HR: Who would you list as some of your mentors in this industry and what do you feel you learned the most from them?
BT: I was thinking back to the first time I ever went to a True Value market and met John Cotter for the first time. And as a young man, it was kind of intimidating. Here was a guy who was a pioneer in our industry and I’d never dream decades later I’d have the chance to exchange monthly phone calls with a guy named Ed, who was his right-hand man at the time. The history and the understanding he had of the independent business was just so impressive.
Don Wolf, certainly. I don’t think I’ve ever met anyone with his kind of energy, enthusiasm and passion for the independent business and he still has that today. He’s just that way. It’s always been a passion of his and helping members establish a culture here in this company that I just feel has beem a privilege in continuing to add strength to.
I first met Mike McClelland in the 1980s at a roundtable at the NRHA headquarters in Indianapolis. They pulled together retailers, manufacturers and distributors for this roundtable discussion. Mike and I just happened to sit next to each other and struck up a friendship.
It would be hard for me to name retailers I’ve learned from because there’d be too many I’d leave out. There are so many who have shared information back and forth and that openness and willingness to do that–hopefully it’s been as helpful for them as it has for me.
At the top of my list, though, would be my father. When you grow up in a family business with someone so willing to share responsibilities and help you learn and develop, it’s just a great opportunity. And then to work alongside your family members, it’s pretty special. It wasn’t just learning from a business entrepreneur but also a civic entrepreneur. He was always exploring new opportunities. He was a great promoter. He was never scared of the competition and realistically approached it. He wasn’t afraid to embrace change and he still is a servant leader who is focused on giving back to the community.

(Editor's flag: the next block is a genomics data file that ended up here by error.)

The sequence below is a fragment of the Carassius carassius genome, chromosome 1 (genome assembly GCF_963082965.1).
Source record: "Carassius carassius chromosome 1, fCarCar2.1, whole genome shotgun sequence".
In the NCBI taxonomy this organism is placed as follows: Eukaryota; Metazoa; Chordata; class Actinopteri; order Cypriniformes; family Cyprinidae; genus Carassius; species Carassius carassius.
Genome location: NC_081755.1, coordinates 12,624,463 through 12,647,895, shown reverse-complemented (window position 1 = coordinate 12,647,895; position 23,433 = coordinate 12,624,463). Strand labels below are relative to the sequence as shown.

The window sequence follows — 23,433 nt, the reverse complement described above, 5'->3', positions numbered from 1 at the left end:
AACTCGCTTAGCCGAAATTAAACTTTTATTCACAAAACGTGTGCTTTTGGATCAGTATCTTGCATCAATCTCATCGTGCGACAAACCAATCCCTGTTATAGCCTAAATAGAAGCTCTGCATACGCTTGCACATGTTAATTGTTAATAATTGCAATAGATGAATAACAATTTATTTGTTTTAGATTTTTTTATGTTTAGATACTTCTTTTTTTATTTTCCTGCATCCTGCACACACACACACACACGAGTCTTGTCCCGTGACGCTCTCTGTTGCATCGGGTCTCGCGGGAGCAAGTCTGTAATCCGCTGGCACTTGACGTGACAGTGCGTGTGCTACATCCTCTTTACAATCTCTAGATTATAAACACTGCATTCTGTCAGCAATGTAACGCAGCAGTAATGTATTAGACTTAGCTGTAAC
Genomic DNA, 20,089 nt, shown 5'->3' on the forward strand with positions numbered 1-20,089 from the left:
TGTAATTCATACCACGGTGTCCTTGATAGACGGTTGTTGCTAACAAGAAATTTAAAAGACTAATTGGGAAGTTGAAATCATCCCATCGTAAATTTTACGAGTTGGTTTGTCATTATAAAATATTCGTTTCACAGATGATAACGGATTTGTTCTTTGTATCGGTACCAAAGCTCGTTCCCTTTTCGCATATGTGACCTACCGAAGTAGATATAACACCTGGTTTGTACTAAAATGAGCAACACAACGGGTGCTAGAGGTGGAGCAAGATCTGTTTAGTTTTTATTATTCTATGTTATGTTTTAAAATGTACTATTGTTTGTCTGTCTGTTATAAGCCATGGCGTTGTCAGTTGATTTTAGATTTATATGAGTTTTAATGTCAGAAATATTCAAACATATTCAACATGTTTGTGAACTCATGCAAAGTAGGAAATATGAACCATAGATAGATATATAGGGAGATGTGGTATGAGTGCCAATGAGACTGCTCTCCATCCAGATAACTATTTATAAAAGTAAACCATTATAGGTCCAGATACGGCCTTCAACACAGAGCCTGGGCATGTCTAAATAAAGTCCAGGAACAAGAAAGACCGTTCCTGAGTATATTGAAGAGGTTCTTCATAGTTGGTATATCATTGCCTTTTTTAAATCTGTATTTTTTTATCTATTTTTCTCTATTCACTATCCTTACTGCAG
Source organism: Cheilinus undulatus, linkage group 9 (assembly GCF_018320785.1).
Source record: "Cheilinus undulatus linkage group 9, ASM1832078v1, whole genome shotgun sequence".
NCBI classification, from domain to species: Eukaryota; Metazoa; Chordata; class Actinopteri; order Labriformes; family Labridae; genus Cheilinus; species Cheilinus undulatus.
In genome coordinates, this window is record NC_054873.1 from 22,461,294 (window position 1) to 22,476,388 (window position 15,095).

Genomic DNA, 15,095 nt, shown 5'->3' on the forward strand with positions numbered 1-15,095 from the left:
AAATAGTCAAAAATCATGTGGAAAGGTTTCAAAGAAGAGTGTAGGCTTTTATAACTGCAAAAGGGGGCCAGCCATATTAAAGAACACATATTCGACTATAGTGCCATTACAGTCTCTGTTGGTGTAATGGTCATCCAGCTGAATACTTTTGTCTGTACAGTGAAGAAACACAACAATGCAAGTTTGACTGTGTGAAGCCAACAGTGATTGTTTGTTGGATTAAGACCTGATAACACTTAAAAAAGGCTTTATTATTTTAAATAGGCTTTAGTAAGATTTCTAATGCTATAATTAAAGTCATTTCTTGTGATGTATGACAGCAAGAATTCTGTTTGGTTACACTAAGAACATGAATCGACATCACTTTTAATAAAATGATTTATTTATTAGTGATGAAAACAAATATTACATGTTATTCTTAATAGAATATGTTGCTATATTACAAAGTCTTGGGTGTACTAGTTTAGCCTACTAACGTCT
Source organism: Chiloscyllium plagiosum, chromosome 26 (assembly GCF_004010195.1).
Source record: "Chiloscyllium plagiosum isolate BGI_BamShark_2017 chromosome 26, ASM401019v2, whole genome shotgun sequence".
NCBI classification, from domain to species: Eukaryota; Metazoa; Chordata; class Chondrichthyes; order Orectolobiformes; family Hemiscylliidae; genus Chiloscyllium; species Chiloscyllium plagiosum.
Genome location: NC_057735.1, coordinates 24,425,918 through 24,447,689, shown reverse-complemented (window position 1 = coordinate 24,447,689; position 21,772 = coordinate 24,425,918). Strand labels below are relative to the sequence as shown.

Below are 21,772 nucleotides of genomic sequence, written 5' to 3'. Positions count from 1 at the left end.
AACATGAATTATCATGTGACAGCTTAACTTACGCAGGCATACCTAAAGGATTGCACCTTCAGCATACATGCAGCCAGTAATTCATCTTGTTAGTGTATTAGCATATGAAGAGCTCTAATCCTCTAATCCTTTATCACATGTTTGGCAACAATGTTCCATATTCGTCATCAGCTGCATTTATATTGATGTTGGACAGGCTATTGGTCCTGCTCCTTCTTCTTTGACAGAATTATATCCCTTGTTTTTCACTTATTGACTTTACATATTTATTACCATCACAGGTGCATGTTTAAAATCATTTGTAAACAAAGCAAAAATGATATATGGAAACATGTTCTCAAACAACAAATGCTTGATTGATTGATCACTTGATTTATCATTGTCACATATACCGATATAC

HR: Is there anything else you’d like to share with our readers?
BT: For the younger generation coming in, I have four things to share: 1. Learning is a journey. It’s not a destination. Always keep learning, growing and getting involved in your community. 2. Do your best, never anything less. Ask yourself, “Would I sign my name to it?” 3. The importance of humility. There’s no leadership without it and there’s no real leadership without servant leadership. 4. Serve others as you would like to be served. Remember that everyone else has a story and you need to take the time to understand it.